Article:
The required transmitting optical powers (in dBm) into water at the transmitting side for different L-PPM signals are shown in Fig. 5. The maximum transmitting optical power among them is −7.6 dBm, for the 10-MHz 4-PPM signal, when the laser worked under stimulated state. Meanwhile, the lowest power even reaches below −27.7 dBm, for the 5-MHz 64-PPM signal, when the laser worked under spontaneous state. The corresponding received powers for both cases at the receiving side, were measured to be −39.2 dBm and −62.8 dBm, respectively.
Although the demonstrated transmission distance of the system is 46 m, we envision that the distance can be further extended by increasing the transmitting power or using higher order PPM. As an alternative to the semiconductor laser used in the experiment, solid state pulse lasers can be used to realize high pulse power. Differential pulse position modulation (DPPM) and digital pulse interval modulation (DPIM) also offer more possible design options for the UWOC system. More importantly, according to the results when the laser worked under spontaneous emission state, the MPPC has demonstrated its potential for designing a long-reach UWOC system even using low-cost light-emitting diodes as the transmitter.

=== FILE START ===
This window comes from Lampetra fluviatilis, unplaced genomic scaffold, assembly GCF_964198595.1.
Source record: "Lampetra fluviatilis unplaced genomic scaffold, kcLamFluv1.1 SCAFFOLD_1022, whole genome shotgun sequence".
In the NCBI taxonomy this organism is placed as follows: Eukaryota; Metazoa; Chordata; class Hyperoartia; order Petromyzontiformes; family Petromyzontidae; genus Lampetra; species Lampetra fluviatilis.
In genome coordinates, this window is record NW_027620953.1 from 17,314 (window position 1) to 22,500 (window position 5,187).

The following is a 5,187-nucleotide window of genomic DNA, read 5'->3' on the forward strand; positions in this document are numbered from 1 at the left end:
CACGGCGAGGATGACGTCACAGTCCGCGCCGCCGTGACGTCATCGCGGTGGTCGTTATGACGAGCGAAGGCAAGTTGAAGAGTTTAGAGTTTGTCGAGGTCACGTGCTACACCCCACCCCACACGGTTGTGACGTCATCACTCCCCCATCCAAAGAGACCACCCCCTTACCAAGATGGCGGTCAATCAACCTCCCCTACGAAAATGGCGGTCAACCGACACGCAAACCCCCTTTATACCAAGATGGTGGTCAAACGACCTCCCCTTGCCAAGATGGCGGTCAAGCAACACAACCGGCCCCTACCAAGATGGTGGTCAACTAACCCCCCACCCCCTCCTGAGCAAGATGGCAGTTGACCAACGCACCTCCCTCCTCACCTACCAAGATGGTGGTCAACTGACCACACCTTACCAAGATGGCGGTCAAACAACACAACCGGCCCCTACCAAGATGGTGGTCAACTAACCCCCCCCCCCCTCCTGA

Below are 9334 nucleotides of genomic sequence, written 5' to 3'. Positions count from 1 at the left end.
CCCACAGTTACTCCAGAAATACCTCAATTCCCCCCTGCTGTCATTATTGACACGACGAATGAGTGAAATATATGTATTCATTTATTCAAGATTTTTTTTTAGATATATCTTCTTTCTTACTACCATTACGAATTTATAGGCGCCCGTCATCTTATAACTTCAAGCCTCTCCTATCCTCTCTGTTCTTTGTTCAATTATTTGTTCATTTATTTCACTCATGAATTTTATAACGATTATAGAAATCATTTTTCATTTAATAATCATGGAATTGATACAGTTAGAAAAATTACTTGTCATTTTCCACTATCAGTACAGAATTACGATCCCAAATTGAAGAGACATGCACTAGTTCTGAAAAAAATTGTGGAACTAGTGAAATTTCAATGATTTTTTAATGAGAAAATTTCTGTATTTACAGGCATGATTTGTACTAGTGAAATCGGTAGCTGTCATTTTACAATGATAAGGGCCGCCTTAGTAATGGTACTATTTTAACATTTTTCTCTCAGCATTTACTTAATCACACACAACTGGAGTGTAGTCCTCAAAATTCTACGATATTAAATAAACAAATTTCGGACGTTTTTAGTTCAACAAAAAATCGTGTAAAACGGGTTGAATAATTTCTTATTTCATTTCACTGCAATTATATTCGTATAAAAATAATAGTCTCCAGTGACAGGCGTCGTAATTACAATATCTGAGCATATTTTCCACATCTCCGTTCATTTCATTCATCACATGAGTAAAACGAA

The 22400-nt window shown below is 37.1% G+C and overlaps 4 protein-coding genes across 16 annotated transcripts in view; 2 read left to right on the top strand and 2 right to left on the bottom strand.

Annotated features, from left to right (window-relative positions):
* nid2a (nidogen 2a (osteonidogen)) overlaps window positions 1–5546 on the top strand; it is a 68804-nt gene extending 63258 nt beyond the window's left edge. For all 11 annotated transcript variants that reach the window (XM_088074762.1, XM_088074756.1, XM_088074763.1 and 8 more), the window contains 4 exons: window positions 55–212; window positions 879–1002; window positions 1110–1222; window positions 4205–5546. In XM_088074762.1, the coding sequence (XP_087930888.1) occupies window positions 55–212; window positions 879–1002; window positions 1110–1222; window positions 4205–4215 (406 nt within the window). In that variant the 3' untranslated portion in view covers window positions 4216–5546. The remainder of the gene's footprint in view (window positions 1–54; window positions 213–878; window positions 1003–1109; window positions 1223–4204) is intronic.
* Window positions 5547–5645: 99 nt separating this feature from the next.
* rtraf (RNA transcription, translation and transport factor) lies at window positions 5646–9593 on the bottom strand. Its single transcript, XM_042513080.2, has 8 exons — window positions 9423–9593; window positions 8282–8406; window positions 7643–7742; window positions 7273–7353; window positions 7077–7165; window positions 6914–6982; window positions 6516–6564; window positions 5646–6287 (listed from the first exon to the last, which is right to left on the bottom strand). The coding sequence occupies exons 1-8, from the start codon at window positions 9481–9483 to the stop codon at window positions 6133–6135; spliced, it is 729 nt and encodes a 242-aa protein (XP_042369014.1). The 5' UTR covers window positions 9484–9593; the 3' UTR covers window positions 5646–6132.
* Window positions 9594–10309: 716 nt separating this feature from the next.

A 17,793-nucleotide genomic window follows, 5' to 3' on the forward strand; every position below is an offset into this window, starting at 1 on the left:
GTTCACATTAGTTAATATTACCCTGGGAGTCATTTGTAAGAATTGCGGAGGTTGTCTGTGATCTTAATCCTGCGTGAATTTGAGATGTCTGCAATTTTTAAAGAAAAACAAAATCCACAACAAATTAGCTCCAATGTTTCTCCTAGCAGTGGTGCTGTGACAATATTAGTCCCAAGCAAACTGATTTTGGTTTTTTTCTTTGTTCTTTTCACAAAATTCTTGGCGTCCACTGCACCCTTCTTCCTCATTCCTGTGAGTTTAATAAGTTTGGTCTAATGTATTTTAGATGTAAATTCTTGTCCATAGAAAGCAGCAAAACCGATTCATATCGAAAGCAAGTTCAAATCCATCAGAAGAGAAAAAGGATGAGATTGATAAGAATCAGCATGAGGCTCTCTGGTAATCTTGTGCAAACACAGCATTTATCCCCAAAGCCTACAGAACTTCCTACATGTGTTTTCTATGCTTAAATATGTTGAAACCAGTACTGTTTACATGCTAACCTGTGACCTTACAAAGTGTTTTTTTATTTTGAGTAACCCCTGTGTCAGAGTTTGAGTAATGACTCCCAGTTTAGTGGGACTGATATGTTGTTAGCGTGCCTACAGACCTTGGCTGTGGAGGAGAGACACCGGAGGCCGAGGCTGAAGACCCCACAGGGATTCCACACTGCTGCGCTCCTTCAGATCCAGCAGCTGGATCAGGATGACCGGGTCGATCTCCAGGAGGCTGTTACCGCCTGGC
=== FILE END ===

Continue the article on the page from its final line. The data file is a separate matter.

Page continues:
In summary, we proposed a 46-m UWOC scheme based on pulse position modulation and multi-pixel photon counter, which could exactly meet the strict requirement on power efficiency in photon-starved long-reach UWOC. We have evaluated the system performance with different PPM signals (time slot frequency: 5/10 MHz), ranging from 4-PPM to 64-PPM, with a 450-nm blue laser that worked under both stimulated and spontaneous emission states. The transmitting optical powers into water were all below −7.6 dBm, with the lowest being merely −27.7 dBm. According to the obtained eye diagrams and SERs, error-free communication was demonstrated even under such low transmitting optical powers.
National Natural Science Foundation of China (NSFC) (61671409, 61301141); National Key Research and Development Program of China (2016YFC1401202, 2017YFC0306601, 2017YFC0306100); Conservation Science and Technology Program of Administration of Cultural Heritage, Zhejiang Province (2016010).